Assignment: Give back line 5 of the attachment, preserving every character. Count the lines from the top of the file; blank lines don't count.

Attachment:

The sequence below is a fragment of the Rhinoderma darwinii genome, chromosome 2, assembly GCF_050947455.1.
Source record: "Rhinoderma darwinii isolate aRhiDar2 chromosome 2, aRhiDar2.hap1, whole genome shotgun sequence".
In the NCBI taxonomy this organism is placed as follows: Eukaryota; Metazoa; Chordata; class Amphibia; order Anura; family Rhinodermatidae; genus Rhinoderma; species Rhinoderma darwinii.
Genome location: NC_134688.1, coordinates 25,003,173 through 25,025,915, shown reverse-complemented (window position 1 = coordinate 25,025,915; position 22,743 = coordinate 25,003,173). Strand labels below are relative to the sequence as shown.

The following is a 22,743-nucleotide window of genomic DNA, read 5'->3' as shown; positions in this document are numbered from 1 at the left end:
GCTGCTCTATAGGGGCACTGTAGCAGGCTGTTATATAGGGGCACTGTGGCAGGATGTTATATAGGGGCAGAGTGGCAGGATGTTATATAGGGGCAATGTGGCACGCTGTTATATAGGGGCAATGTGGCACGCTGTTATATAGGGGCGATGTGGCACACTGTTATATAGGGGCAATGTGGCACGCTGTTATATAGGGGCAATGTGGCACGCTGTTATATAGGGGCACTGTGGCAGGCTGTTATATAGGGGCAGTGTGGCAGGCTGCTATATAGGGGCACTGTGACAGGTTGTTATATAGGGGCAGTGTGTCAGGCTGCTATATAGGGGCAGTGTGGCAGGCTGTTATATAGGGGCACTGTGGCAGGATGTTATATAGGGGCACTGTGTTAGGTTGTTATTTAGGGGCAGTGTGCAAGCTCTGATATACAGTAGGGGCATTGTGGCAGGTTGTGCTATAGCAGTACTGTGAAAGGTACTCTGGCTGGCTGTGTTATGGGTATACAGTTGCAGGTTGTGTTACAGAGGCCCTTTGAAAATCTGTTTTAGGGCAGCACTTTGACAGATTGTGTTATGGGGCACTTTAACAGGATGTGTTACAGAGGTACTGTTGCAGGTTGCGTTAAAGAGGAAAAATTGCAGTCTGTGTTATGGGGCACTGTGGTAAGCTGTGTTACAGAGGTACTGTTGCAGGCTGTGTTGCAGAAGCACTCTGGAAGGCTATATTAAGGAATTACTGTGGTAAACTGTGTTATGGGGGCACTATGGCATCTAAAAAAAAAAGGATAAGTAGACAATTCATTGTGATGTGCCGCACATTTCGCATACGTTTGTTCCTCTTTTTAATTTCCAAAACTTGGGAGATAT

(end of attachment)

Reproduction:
The following is a 22,743-nucleotide window of genomic DNA, read 5'->3' as shown; positions in this document are numbered from 1 at the left end: